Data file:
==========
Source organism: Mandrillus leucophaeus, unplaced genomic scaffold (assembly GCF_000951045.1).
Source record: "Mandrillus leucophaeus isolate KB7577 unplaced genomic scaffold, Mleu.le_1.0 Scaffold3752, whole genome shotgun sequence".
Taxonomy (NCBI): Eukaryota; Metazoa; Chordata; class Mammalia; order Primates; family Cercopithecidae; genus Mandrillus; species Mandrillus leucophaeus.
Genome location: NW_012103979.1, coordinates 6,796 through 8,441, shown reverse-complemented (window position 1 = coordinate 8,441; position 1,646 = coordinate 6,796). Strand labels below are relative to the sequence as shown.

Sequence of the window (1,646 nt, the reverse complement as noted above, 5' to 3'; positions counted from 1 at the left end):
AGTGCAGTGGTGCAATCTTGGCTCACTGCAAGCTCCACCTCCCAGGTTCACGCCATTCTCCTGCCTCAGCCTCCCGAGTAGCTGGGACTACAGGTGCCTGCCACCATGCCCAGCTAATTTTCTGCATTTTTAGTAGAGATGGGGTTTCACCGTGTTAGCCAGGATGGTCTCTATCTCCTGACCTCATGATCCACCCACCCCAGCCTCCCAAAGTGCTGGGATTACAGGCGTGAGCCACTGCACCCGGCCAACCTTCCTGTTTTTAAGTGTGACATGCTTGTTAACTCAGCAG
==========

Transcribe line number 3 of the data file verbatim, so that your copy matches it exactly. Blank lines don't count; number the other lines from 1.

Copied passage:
Taxonomy (NCBI): Eukaryota; Metazoa; Chordata; class Mammalia; order Primates; family Cercopithecidae; genus Mandrillus; species Mandrillus leucophaeus.